The Distributorship Agreement

Another rather difficult provision that we have seen in some distribution agreements is that distributors are terminated if they do not meet some kind of standard measured with an “average”. This is a complex conceptual problem. An average is based on a range of sales, and the definition of the average means that about half of the population will not accomplish it. Therefore, if the manufacturer does not wish to terminate half of its distributors each year, it will be able to consistently waive the “you must sell at least as much as average” requirement. It would be much better for the manufacturer and distributor to lower the standard to something that both parties deemed respectable – perhaps 10 or 15 percent. If the distributor is consistent in the bottom 10 percent of the players, it is possible that the relationship is not particularly profitable for either party, or that there are other serious problems and the relationship may end. As explained by the Internal Revenue Service (IRS), Form 5472 should be used to provide the information required under Sections 6038A and 6038C when reportable transactions occur in the relevant tax year of a reporting business with a foreign related party or a foreign business operating in a trade or activity in the United States. Needless to say, the official IRS statement of this form is not very clear. IRS Form 5472 is difficult to complete and submit, and if not executed correctly, it can cause serious problems. In this article, I explain what IRS Form 5472 is, why you need to submit it, and how to complete it.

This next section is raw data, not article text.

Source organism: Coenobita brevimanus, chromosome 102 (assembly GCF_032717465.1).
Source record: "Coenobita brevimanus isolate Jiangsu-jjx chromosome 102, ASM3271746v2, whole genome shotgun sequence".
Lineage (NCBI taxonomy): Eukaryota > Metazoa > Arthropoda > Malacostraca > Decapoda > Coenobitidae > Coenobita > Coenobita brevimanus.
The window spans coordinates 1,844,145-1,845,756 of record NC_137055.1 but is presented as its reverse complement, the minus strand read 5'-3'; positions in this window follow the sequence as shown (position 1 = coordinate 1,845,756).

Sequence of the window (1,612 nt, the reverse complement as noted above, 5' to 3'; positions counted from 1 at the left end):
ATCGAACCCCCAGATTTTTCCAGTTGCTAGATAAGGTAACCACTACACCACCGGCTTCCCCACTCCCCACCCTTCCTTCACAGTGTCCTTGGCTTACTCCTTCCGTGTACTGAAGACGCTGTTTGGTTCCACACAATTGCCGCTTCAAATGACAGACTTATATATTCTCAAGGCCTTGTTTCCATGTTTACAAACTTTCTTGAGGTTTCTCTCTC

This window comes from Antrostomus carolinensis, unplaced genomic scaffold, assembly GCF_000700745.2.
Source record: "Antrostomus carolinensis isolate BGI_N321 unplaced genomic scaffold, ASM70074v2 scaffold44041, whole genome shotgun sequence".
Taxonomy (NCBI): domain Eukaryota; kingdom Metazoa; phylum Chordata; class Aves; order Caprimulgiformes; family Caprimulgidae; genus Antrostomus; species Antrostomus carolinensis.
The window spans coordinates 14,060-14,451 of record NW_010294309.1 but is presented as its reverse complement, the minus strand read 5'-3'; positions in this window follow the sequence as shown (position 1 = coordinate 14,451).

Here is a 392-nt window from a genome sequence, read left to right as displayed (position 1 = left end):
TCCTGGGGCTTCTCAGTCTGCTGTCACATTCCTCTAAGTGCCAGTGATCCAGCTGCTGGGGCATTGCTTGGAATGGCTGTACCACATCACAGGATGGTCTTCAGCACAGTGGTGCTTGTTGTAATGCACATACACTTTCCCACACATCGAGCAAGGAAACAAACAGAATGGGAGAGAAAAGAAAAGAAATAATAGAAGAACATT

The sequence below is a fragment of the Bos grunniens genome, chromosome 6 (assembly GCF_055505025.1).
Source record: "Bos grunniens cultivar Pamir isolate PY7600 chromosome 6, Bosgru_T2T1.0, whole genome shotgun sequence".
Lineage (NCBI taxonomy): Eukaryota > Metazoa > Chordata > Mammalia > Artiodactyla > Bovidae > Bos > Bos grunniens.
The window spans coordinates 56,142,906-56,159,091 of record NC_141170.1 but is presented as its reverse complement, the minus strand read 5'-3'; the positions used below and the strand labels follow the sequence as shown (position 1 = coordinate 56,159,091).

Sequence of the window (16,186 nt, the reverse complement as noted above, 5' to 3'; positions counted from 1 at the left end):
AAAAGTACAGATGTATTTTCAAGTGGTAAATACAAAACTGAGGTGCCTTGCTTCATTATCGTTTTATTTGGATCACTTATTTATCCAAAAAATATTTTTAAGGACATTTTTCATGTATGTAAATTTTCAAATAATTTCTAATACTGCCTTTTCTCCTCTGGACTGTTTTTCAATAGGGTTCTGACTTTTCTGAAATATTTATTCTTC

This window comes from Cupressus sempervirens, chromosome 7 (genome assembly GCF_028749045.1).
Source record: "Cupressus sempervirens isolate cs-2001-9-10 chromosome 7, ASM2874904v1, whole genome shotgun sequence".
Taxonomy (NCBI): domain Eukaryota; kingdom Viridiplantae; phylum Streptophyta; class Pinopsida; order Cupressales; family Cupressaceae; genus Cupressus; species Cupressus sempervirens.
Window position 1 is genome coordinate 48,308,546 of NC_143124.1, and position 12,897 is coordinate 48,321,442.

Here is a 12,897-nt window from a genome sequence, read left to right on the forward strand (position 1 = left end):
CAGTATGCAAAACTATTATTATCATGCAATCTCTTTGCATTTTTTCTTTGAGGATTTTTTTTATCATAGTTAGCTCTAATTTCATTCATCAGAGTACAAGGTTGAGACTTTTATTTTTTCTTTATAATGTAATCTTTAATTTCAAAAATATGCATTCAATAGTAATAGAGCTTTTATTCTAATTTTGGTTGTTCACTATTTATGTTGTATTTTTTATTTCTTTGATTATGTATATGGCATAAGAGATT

What is IRS Form 5472? Foreign taxpayers and those working in international business or global trade often ask: What is Form 5472? The simplest answer is that IRS Form 5472 is in principle designed to prevent tax evasion. The U.S. government is concerned that companies with significant foreign assets could circumvent U.S. taxes through disguised transactions. IRS Form 5472 is used by the federal government to ensure that companies with significant foreign ownership accurately report complete financial information. IRS Form 5472: Understanding the Requirements As a starting point, you need to know if you are required to file Form 5472. To do this, you must determine whether your business is a “reporting entity” within the meaning of U.S. tax law. Reporting companies are companies that own 25% of a foreign person, foreign entity, or foreign company that conducts a business or activity in the United States. For reporting businesses, the disclosure requirements on Form 5472 are broad.

Among the transactions that can be reported are: sales or purchases by investors; the sale or purchase of real estate; licences and licensing agreements; commission paid or collected; loan or loan agreements; and any other consideration offered for goods or services. More simply, if a transaction with a related foreign company affects the reporting company`s U.S. tax obligations — meaning it has resulted in an increase in revenue or an increase in expenses — it is likely that the transaction would have to be reported using IRS Form 5472. With very limited exceptions, the IRS requires notification of all transactions with related companies and persons with international companies. Penalties There are severe penalties for failure to properly file IRS Form 5472. Indeed, the Tax Cuts and Jobs Act of 2017 has imposed increased penalties for violations of this tax law. As of December 31, 2017, failure to file Form 5472 could result in a fine of $25,000. . . .